So how does all of this play out with hip-hop and Michigan and The Impact and The Vibe? Well, because everything is intertwined and everything is cyclical, and the fact remains that if there are still programs and organizations like The Vibe and The Impact around the country, then there’s still hope for truth. What both The Vibe and The Impact present is more than just good music; they shower us with content from all sides, further enriching our lives with everything from everywhere, and the fact that they’ve stood the test of time is a testament to the notion that the good always outweighs the bad.

Last Saturday, Bonus Cut co-creator Gus Navarro was lucky enough to sit down with DJ Riddle for a few hours during The Vibe and discuss hip-hop with him face-to-face. As a longtime fan of the program it’s an honor for Bonus Cut to interact with The Vibe, and it’s a wonder why there aren’t more programs like it.

Simply reading and writing this isn’t enough, and it’s important that when we actively seek out information and news we do it so we’re presented with all of the facts. Furthermore, it’s important that we continue to explore all realms of each story so that we know the truth from all sides. Like The Vibe, a program that gives us everything from mainstream to underground, we can better ourselves by spreading the full picture.

You can visit Impact 89FM’s website and radio stream here.

For more information on The Vibe click here.

For more organizations and friends of Bonus Cut click here.

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Lost in Translation: Misconceptions from the outside on hip-hop, language and culture

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By: Harry Jadun

Not too long ago in a Maize and Blue (University of Michigan) galaxy far, far away, student government candidates Mike Proppe and Bobby Dishell performed a publicity stunt in order to get votes. They hired Da’Quan (a Michigan student and YouTube sensation) to film a video. In the video, like many of his others, he exploits common stereotypes that hound both Black and hip-hop culture in order to gain attention while simultaneously endorsing Proppe and Dishell. The public outcry that resulted from the video was harsh, as many student organizations complained to the University, which forced Proppe and Dishell to take it down and apologize for uploading such a racist video.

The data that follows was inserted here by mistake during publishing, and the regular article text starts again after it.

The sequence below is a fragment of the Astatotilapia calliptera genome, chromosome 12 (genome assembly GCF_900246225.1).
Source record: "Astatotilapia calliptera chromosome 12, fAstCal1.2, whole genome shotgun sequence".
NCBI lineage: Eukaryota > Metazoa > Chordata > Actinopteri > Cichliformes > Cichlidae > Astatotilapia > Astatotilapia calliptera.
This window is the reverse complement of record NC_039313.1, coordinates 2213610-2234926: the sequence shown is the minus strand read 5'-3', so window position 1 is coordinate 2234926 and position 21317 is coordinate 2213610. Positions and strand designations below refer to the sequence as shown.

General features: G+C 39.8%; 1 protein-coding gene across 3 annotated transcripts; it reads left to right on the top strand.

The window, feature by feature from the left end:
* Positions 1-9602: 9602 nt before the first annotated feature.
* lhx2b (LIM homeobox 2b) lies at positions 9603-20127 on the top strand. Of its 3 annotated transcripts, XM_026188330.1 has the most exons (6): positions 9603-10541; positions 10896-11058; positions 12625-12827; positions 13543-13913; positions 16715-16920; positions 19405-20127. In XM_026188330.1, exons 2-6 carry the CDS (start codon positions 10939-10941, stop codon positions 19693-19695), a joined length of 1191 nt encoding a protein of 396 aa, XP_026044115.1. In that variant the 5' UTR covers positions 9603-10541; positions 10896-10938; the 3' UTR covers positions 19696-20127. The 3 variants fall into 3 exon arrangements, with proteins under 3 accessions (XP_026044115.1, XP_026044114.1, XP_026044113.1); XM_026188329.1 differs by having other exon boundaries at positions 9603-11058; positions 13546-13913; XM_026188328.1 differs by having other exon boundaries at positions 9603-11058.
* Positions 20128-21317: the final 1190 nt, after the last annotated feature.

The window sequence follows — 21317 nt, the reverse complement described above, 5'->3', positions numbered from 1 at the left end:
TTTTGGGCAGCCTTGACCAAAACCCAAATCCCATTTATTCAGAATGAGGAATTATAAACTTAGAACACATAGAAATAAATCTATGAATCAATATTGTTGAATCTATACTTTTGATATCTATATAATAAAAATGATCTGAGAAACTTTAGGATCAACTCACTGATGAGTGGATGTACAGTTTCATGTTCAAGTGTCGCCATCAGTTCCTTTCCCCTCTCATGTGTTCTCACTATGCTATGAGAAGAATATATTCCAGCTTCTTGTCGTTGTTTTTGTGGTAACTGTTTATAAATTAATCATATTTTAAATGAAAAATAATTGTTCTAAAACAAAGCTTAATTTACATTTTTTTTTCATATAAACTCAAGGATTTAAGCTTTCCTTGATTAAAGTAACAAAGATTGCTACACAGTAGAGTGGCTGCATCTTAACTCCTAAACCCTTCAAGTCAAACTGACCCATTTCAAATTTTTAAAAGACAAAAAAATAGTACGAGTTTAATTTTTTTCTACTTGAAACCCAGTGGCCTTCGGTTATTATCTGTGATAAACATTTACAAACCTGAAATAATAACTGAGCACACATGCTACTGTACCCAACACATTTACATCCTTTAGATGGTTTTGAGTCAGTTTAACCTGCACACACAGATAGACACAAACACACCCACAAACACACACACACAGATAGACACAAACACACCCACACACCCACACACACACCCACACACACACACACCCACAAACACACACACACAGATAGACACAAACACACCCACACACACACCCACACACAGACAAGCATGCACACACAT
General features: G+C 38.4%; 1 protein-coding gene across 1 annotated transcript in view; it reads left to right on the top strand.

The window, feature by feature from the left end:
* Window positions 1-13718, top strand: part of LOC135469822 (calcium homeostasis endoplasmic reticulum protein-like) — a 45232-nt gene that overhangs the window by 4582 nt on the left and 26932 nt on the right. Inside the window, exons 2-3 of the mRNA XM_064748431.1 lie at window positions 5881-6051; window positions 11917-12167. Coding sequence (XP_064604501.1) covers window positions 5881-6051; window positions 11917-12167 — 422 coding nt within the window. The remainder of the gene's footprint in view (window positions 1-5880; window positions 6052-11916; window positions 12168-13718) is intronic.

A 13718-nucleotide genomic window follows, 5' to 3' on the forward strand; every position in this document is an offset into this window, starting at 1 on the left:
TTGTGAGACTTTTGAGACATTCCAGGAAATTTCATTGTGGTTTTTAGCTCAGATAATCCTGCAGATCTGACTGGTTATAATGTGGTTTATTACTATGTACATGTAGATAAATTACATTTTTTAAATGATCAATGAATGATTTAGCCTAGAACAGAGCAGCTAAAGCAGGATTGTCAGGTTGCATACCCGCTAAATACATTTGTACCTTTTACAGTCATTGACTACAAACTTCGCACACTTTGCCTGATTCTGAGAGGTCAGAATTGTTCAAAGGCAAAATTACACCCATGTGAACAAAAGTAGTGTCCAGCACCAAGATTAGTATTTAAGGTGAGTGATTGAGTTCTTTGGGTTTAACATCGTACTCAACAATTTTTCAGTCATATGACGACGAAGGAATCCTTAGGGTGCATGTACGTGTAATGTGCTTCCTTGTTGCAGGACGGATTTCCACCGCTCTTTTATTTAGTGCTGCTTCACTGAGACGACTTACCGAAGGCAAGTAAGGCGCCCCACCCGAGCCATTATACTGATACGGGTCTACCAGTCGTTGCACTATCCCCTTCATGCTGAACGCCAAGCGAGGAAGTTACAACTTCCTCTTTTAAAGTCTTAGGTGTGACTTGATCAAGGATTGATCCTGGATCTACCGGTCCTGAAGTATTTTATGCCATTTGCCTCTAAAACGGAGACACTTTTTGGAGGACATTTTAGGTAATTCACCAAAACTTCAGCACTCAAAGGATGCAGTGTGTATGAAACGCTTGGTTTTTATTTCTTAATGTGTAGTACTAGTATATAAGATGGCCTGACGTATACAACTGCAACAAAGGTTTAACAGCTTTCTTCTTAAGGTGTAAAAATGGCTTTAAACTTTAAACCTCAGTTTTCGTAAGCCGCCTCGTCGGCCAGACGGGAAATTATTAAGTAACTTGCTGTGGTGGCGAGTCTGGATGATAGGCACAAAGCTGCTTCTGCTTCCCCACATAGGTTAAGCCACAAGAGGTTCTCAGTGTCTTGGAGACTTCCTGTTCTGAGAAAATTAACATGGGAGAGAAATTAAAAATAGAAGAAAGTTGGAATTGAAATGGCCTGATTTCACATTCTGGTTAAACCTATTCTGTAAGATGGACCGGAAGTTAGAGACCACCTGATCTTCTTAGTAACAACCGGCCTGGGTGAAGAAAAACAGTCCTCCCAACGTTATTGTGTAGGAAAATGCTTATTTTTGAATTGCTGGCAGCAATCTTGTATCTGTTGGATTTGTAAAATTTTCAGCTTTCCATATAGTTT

A comedian’s job is to push the envelope of what’s acceptable. If a comedian isn’t doing this, he or she probably isn’t successful. From Tosh.0 to Dave Chappelle, funny men habitually feed off racial stereotypes and misconceptions that have formed in the minds of Americans in order to generate entertaining content. In the case of Da’Quan, University of Michigan students Mike Proppe and Bobby Dishell obviously wanted something geared towards a younger audience that would generate publicity, no matter if it was positive or negative. Clearly, the negative aspects outweighed the positive, as they were forced to apologize for making the video because it was found to be inherently racist. I do believe that this video has many racist qualities to it (such as the name Da’Quan). Despite that, Da’Quan’s language is in no way, shape, or form improper or uneducated, and this is important because it is a microcosm of the lack of respect for hip-hop culture as a whole.

The way that Da’Quan talks (although he takes it over the top) in the video has become synonymous with hip-hop in today’s world and is often labeled as broken English. This idea could not be further from the truth, as the way Da’Quan talks is recognized by linguistic experts across the globe as an independent language, commonly referred to as Black Language or Ebonics. Michigan State University professor and distinguished scholar on Black Language, Geneva Smitherman, shoots down all of the misconceptions that constantly hound Black Language in her book, Talkin That Talk:

“Ebonics is emphatically not ‘broken’ English, nor ‘sloppy’ speech. Nor is it merely ‘slang.’ Nor is it some bizarre form of language spoken by baggy-pants-wearing Black youth. Ebonics is a set of communication patterns and practices resulting from Africans’ appropriation and transformation of a foreign tongue during the African Holocaust” (Smitherman 19)

This makes sense, as the dictionary defines a language as “a body of words and the systems for their use common to a people who are of the same community or nation, the same geographical area, or the same cultural tradition.” That definition of language, along with Smitherman’s point that Black Language has unique syntactic and phonological features, makes it clear that Black Language is its own individual language, as it originated from a group of people with a common cultural tradition.

On paper, the existence of Black Language sounds legitimate. The problem is that those who have not studied linguistics do not respect it as such. It is commonly referred to as “street slang” or other less than endearing names with negative connotations. This is due to the fact that the language originates from Black (as well as hip-hop) culture. Because of the dominant culture of white supremacy and “standard English,” Black Language fails to garner the respect it deserves. “Standard,” “proper” or anything along those lines are only arbitrary titles that the powers that be (White America) put on a certain way of speaking. Just because these words are not found in the Oxford English Dictionary doesn’t mean that they are not respectable or intelligent words. Fuck, a red line still appears under the word “frindle.”